On History, by Jules Michelet

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Open Book have just published a collection of writings by the French Romantic historian Jules Michelet, edited by Lionel Gossman and featuring new and revised translations by Gossman, Flora Kimmich and Edward K. Kaplan. The volume includes three of Michelet’s programmatic essays: his ‘Introduction to World History’ (1831), his ‘Opening Address at the Faculty of Letters’ (1834) and the preface to the 1869 edition of his History of France. Taken together, the three texts can be read as a kind of manifesto for Romantic historiography, laying out a grand vision of history, what it means, why it matters, and why it is important for citizens to have a lively sense of it. More information on the book can be found on its page on the Open Book site, where the full text can be accessed for free.

CfP Round-Up

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Since there are a whole load of deadlines coming up in the next few weeks, I thought it’d be useful to put together a list of conferences currently seeking papers, with links to the full CfPs  These are given in deadline order (not long for BSECS now…):

BSECS 2014: Pleasures and Entertainments, St Hugh’s College Oxford, 8-10 January 2014 – Deadline 20th October.

NASSR 2014: Romantic Organizations, Washington D.C., 10-13 July 2013 – Deadline for special sessions 1 November, for abstracts 17 January 2014.

Romantic Locations (BARS Early Career and Postgraduate Conference), Wordsworth Trust, Grasmere, 19-21 March 2014 – Deadline 15th November.

Ann Radcliffe at 250: Gothic and Romantic Imaginations, University of Sheffield, 27-29 June 2014 – Deadline 30th November.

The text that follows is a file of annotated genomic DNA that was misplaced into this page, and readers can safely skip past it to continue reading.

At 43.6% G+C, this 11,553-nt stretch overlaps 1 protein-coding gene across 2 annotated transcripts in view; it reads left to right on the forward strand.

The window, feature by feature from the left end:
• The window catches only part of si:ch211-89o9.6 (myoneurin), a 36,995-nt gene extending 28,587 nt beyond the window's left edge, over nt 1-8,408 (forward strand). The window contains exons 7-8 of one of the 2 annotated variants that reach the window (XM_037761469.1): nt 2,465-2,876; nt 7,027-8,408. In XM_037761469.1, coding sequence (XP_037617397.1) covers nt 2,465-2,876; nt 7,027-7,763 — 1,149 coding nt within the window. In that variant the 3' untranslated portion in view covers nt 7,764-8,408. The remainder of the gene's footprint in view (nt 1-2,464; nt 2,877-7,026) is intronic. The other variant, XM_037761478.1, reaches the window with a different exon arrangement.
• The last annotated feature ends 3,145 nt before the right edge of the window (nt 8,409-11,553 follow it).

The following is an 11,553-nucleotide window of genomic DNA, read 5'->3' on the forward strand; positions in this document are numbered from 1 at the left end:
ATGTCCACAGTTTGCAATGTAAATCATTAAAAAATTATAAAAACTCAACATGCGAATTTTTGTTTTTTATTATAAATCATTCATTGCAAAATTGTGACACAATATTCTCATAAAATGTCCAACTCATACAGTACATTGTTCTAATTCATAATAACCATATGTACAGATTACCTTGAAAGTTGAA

Coleridge Summer Conference, Cannington, 28 July-1 August 2014 – Deadline 30th November.

Romantic Connections, University of Tokyo, 13-15 June 2014 – Deadline 30th November.

John Keats and his Circle, Keats House, Hampstead, London, 2-4 May 2014 – Deadline 1st December.

Romanticism and Self-Destruction, University of Bristol, 9 May 2014 – Deadline 1st December.

BSLS Conference 2014,  University of Surrey, Guildford, 10-12 April 2014 – Deadline 6th December.

John Thelwall Society Conference: John Thelwall at 250: Medicine, Literature, and Reform in London, ca. 1764-1834, University of Notre Dame London Centre, 25-27 July 2014 – Deadline 1 February 2014.

Looks like next year’s going to be a pretty busy one.

I’m sure I’ve missed some things, so if you’re holding an event you’d like added to this list, please leave a comment or drop me an email on

British Society for Literature and Science Conference 2014

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The British Society for Literature and Science’s 2014 Conference will take place at the University of Surrey, Guildford between the 10th and the 12th of April.  Keynote speakers will include Professor Mary Orr (University of Southampton) and Professor Bernard Lightman (York University, Toronto).  The Call for Papers and further details can be found here.  Proposals of no more than 250 words, together with the name and institutional affiliation of the speaker, should be sent in the body of messages (not in attachments) to Gregory Tate (  The closing date for submissions is Friday 6 December 2013.